Full Text Available Abstract Background Burkholderia pseudomallei is the causative agent of melioidosis, a tropical disease of humans with a variable and often fatal outcome. In murine models of infection, different strains exhibit varying degrees of virulence. In contrast, two related species, B. thailandensis and B. oklahomensis, are highly attenuated in mice. Our aim was to determine whether virulence in mice is reflected in macrophage or wax moth larvae (Galleria mellonella infection models. Results B. pseudomallei strains 576 and K96243, which have low median lethal dose (MLD values in mice, were able to replicate and induce cellular damage in macrophages and caused rapid death of G. mellonella. In contrast, B. pseudomallei strain 708a, which is attenuated in mice, showed reduced replication in macrophages, negligible cellular damage and was avirulent in G. mellonella larvae. B. thailandensis isolates were less virulent than B. pseudomallei in all of the models tested. However, we did record strain dependent differences. B. oklahomensis isolates were the least virulent isolates. They showed minimal ability to replicate in macrophages, were unable to evoke actin-based motility or to form multinucleated giant cells and were markedly attenuated in G. mellonella compared to B. thailandensis. Conclusions We have shown that the alternative infection models tested here, namely macrophages and Galleria mellonella, are able to distinguish between strains of B. pseudomallei, B. thailandensis and B. oklahomensis and that these differences reflect the observed virulence in murine infection models. Our results indicate that B. oklahomensis is the least pathogenic of the species investigated. They also show a correlation between isolates of B. thailandensis associated with human infection and virulence in macrophage and Galleria infection models.

  16. INSECTICIDAL AND OXIDATIVE EFFECTS OF AZADIRACHTIN ON THE MODEL ORGANISM Galleria mellonella L. (LEPIDOPTERA: PYRALIDAE).

    Science.gov (United States)

    Dere, Beyza; Altuntaş, Hülya; Nurullahoğlu, Z Ulya

    2015-07-01

    The insecticidal effects, specifically, changes in hemolymph total protein and malondialdehyde (MDA) levels, and antioxidant enzyme activities of azadirachtin (AZA) given to the wax moth, Galleria mellonella L. (Lepidoptera: Pyralidae) larvae via force feeding were investigated. Bioassays showed that the LD50 and LD99 (lethal dose) values of AZA were 2.1 and 4.6 μg/larva, respectively. Experimental analyses were performed with five doses of AZA (0.5, 1, 1.5, 2, and 3 μg/larva). Total protein level in larval hemolymph increased at all AZA doses at 24 h whereas a considerable decrease was observed at 2 and 3 μg/larva doses, and only an increase displayed at 1.5 μg/larva at 72 h. The level of MDA increased at 2 and 3 μg/larva doses at 24 h compared with controls. This trend was also observed at 1.5, 2, and 3 μg/larva doses at 72 h and MDA levels were lower when compared with those of 24 h at all doses except for 1.5 μg/larva dose. Catalase activity decreased at 1, 1.5, and 2 μg/larva doses at 24 h whereas increased at all doses except for 0.5 μg/larva at 72 h compared with controls. AZA led to a decline in superoxide dismutase activity at all experimental doses at 24 and 72 h except for 3 μg/larva doses at 72 h. An increase in glutathione-S-transferase (GST) activity was evident at all AZA doses at 24 h. AZA displayed 68% decline in GST activity at 72 h post treatments when compared to 24 h. Consequently, We infer that the toxicity of AZA extends beyond its known actions in molting processes to redox homeostasis. © 2015 Wiley Periodicals, Inc.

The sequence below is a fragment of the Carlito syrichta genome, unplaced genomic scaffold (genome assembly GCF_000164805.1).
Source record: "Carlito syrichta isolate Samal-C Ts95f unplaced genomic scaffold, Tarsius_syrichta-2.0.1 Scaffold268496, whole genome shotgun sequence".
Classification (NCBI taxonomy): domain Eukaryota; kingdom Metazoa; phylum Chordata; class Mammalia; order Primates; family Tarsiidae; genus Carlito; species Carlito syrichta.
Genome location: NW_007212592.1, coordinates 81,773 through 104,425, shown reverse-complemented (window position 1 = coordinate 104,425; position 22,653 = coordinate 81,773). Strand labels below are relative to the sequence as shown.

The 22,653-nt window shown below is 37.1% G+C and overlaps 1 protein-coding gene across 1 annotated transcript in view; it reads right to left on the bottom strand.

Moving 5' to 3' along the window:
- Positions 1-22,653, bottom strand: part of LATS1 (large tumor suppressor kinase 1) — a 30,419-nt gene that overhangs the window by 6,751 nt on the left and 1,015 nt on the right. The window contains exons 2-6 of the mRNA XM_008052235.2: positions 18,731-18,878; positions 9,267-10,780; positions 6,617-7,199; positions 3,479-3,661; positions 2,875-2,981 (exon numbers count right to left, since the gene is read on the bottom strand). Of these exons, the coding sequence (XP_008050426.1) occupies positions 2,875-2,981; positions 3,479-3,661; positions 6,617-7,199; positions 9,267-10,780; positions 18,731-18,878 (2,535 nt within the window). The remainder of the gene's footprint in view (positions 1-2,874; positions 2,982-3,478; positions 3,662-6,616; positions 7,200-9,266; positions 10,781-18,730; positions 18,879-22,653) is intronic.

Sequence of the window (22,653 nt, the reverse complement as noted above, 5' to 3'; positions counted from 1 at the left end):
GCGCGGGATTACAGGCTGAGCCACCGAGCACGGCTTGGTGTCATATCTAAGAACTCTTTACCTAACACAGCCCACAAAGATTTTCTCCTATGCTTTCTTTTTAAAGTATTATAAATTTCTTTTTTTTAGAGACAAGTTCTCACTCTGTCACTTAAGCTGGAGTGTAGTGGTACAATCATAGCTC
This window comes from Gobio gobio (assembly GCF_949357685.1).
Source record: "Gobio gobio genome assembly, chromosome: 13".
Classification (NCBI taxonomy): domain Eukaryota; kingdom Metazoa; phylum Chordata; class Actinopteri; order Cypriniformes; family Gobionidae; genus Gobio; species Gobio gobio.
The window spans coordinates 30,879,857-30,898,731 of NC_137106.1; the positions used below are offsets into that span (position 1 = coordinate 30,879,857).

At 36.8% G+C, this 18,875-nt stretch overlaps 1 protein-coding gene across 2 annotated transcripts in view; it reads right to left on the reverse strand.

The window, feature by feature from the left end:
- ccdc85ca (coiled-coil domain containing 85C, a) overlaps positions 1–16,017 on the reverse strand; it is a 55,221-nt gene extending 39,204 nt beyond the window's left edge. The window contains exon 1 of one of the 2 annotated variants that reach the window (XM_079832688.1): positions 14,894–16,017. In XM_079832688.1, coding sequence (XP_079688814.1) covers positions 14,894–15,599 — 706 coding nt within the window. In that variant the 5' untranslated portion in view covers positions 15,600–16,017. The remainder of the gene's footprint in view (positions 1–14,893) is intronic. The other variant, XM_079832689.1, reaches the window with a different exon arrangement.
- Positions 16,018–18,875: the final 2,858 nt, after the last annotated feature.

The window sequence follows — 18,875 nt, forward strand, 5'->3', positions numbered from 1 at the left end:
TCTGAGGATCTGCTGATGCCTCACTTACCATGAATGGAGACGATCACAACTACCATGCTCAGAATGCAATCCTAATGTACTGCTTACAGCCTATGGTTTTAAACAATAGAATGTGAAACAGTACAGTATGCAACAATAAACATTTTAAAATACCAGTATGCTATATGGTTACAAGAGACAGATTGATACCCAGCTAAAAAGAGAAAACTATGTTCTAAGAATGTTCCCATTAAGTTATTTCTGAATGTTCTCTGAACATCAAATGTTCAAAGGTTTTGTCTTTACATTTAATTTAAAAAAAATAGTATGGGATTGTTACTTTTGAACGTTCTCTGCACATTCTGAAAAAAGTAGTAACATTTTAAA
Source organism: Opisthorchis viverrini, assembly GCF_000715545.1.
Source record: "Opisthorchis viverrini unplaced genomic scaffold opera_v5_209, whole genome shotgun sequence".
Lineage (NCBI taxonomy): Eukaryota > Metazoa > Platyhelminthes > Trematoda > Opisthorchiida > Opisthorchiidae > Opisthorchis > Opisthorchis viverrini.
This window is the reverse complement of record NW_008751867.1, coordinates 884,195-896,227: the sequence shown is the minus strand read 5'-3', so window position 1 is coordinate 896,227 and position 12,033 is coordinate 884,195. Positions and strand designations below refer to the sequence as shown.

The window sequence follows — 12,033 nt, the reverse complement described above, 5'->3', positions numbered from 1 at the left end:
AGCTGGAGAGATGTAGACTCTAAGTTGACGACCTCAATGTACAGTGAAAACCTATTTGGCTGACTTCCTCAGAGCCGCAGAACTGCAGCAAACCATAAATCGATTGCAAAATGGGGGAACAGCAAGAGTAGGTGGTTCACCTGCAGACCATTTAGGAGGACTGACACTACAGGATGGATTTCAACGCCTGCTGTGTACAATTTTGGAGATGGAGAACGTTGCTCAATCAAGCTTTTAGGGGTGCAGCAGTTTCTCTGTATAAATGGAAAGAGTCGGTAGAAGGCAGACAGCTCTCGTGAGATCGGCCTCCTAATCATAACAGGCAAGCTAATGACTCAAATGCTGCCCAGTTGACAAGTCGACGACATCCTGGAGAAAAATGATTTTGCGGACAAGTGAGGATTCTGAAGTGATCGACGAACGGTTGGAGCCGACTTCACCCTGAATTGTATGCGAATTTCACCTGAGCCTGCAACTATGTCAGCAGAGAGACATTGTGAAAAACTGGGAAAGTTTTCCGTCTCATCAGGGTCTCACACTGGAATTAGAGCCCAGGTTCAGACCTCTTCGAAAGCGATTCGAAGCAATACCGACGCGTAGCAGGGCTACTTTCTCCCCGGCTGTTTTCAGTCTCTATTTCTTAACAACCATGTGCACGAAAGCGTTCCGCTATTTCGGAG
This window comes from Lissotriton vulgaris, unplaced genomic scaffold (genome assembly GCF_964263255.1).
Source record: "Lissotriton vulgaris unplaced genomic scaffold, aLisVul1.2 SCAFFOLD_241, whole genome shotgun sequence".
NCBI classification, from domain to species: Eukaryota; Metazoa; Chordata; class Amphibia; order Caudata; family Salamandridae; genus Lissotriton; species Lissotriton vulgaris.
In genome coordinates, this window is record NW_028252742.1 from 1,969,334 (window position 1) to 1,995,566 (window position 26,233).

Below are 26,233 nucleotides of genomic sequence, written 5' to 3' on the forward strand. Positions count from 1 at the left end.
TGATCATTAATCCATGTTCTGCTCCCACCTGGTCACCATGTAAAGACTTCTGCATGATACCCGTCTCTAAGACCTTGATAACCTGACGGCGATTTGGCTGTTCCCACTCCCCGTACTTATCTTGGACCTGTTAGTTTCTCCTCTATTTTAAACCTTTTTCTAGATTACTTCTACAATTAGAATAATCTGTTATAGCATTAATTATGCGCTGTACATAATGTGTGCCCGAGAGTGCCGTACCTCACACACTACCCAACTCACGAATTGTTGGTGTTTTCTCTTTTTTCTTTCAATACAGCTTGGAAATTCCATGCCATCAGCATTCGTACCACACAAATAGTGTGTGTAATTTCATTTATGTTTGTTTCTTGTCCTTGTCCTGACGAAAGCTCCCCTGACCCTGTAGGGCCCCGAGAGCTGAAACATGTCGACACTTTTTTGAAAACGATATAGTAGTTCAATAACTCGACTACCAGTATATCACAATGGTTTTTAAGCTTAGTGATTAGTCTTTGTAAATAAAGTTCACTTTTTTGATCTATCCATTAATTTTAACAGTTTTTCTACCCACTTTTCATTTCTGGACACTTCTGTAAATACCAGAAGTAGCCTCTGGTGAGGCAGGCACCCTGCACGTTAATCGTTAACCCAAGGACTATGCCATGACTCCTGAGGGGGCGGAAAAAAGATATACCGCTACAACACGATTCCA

17. Task 7c: Worm tank

    International Nuclear Information System (INIS)

    1999-01-01

    Worm tank has a unique shape. In the seismic design of a worm tank, it is desirable to clear the behavior of the worm tank under the seismic loading. We assumed that there are two phenomena in the seismic behavior of the worm tank same as the behavior of the cylindrical and rectangular tanks. One is a sloshing behavior of the water and another is the dynamic response of the worm tank. In this study, we investigate the dynamic characteristics of the worm tank during the strong earthquakes. We conducted the vibration tests to clarify the seismic behaviors of the worm tanks and obtained the valuable data to verify the analytical method. It was found that the natural frequency can be calculated using the eigenvalue formula of the cylindrical and rectangular tanks. Lower modes of the worm tank are identical with that of the rectangular tank. We can estimate the surface behavior and the impact mode using the data of the rectangular tank. (author)

  18. NEDAC: A WORM COUNTERMEASURE MECHANISM

    African Journals Online (AJOL)

    Dr A.B.Ahmed

    of network worm propagation has been conducted to test the capabilities of the developed ... sharing of information amongst people, businesses, governments ... has been reported in previously published security research work. However .... To develop and use a worm in experiment, some important metric are required ...

  19. Preparing paraffin wax, etc

    Energy Technology Data Exchange (ETDEWEB)

    1935-12-27

    A process is described for preparing paraffin wax by separation from substances containing bitumen, consisting of treating the raw material at an elevated temperature under such moderate conditions and by means of such organic solvents that the bitumen present in the raw material or formed in the process dissolves as well as the asphaltic and phenolic substances and the humic acids which may be said to be neither extracts nor decomposed materials, and then submitting the products and extracts to a treatment with hydrogen gas, which is effected below 300/sup 0/C, and passing the material over fixed hydrogenation catalysts above 300/sup 0/C by means of hydrogenation catalysts finely dispersed in carbonaceous materials all avoiding decomposition with the formation of volatile products.